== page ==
‘An extraordinarily gifted storyteller’: Former Des Moines Register writer Ken Fuson dies at 63

Master reporter and writer provided so many models for great student writing

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Ken Fuson would have written this better.

He would have found a hook, a way to summarize the depth and breadth of his life’s adventures in a single, poignant sentence that would grab a reader by the heart and bring them along for a story the way no other could.

But Fuson is gone.

He died Friday from complications of liver disease at the Nebraska Medical Center in Omaha. He was 63.

“Ken was an extraordinarily gifted storyteller,” said Randy Evans, a retired Register opinion editor. “He found a way that allowed the reader to savor the experience of reading.”

Good writers show the story rather than tell it, goes the trite line. But Fuson really lived that.

He once profiled a beloved Des Moines pediatrician whose gentle manner made it easier for children to take shots and not cry from the pain.

When the pediatrician died, Fuson’s first paragraph was: “This one’s going to hurt.”

When a group of Des Moines businessmen died in a plane crash, he told the story through the men’s friendship: “They had more in common than the way they died.”

Fuson grew up in Granger and learned to read on the pages of the Register. He went to the University of Missouri to study journalism but never graduated.

His first job was at the Columbia Daily Tribune in Missouri. He worked so late on a story one night that an editor found him asleep on a couch in the newsroom the next morning.

“Never love a newspaper,” Fuson remembered the editor telling him. “It’ll never love you back.”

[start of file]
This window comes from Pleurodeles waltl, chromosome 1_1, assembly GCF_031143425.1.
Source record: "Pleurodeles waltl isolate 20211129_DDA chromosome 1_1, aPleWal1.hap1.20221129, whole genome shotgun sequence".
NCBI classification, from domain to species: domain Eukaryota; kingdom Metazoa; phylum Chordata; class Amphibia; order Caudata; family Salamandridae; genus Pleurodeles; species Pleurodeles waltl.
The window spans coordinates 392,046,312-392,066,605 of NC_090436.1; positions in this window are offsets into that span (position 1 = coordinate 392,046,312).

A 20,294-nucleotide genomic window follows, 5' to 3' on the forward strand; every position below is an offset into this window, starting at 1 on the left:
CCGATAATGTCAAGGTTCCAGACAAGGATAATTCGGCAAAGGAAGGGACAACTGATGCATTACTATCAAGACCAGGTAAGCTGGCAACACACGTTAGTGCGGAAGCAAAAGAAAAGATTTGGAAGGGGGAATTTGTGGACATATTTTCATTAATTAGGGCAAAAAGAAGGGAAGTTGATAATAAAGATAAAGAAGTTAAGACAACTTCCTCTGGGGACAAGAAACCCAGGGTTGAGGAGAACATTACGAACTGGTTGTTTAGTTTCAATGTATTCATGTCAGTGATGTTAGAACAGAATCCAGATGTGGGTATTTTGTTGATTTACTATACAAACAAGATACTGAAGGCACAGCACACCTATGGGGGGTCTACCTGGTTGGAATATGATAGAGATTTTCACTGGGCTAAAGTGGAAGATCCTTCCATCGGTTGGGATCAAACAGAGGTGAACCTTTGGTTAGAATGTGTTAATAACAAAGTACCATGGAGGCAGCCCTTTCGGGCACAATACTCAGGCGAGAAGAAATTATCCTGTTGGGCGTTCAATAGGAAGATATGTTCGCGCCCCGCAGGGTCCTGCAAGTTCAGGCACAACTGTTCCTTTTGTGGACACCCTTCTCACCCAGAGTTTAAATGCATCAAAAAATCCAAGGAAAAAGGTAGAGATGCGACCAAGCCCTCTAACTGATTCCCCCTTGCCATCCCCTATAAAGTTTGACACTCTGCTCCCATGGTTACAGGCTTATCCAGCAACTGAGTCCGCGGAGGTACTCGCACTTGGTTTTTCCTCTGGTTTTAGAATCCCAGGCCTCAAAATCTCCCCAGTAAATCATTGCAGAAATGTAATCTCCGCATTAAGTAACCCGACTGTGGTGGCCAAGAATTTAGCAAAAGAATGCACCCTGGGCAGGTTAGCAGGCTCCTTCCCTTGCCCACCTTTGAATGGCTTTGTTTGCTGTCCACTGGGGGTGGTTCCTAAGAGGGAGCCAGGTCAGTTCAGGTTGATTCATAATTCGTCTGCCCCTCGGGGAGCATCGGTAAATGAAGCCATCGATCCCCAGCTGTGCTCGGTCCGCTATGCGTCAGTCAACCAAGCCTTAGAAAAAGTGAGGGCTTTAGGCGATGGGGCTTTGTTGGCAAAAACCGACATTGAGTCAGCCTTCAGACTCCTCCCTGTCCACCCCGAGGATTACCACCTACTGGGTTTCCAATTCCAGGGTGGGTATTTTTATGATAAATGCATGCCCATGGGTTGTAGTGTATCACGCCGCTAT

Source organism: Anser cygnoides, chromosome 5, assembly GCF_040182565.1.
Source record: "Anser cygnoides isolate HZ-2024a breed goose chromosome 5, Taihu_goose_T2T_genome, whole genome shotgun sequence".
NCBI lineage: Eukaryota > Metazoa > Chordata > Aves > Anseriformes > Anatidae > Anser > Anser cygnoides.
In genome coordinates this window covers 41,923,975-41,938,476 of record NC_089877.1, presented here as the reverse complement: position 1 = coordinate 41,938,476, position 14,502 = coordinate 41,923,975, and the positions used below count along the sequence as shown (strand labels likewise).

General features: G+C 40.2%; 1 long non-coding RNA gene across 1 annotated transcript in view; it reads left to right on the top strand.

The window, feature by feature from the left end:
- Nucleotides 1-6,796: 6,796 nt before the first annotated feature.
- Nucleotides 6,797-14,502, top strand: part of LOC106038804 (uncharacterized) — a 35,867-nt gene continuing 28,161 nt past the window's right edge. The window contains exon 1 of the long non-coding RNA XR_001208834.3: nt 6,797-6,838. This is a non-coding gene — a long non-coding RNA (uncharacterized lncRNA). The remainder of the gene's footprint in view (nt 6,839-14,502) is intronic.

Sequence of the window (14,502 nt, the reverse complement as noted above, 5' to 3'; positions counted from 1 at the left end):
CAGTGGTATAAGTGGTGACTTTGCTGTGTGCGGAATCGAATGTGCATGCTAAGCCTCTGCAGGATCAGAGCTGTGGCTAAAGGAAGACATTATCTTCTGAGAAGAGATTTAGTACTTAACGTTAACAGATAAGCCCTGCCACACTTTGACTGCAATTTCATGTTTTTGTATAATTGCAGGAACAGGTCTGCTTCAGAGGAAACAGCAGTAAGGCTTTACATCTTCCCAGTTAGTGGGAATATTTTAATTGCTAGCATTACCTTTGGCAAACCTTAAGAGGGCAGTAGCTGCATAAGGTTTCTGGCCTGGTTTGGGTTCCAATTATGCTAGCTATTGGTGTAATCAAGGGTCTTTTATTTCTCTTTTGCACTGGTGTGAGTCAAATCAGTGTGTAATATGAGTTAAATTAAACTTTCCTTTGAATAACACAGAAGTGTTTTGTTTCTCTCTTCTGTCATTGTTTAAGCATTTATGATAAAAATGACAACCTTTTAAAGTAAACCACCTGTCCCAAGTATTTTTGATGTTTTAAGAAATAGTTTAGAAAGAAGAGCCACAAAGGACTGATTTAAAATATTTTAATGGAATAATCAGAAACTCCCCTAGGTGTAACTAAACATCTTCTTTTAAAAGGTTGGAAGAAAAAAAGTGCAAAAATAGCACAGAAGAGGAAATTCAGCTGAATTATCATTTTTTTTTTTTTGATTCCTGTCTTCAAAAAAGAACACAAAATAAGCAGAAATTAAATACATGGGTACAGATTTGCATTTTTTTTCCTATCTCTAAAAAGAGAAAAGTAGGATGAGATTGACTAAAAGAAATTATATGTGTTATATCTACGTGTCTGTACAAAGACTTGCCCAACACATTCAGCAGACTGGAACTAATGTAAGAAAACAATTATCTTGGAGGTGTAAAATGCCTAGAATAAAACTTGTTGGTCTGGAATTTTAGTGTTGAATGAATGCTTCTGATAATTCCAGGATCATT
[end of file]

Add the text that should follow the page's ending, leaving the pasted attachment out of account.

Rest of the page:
Fuson ignored the advice. He loved newspapers and the Register, in particular. He believed the Register connected with its readers in ways no other newspaper did.

He left the Register in the mid-1990s to work at the Baltimore Sun. [NOTE: While at the Sun, Fuson immersed himself for nearly a year at a local high school as it produced “West Side Story” as its spring musical. The Sun published his reporting over six days in 1997 and you can grab a ready-to-print copy of this 25-page series here. The series earned national feature story of the year honors.] He returned to the Register at the end of that decade. One of the reasons: He missed writing for Register readers.

“Fuson’s byline on the front page … meant you were going to read the very best journalism had to offer,” said Lee Rood, Reader’s Watchdog for the Register and friend and colleague of Fuson for 20 years.

Fuson’s skill was so legendary it had its own nickname. A well-told story became known as “Fusonesque,” the way long home runs are still called, “Ruthian,” in honor of Babe Ruth.

Fuson would hate the mention of a famous New York Yankee in his obit. He was a devoted Cardinals fan. His favorite player was Bob Gibson.

When he joined Facebook a few years back, he asked for help setting his profile photo. He picked Gibson as his avatar. He never changed it.

Fuson took time to nurture young reporters. Scores of us went to him for advice. We wanted him to bestow upon us the gift like a wizard, but the advice was usually plain and to the point.

“Your writing is only as good as your reporting,” Fuson once told me. “You measure a good story by how much good stuff you had to leave out.”

In recent years, Fuson taught high school journalism camps around the country, including one at Drake University.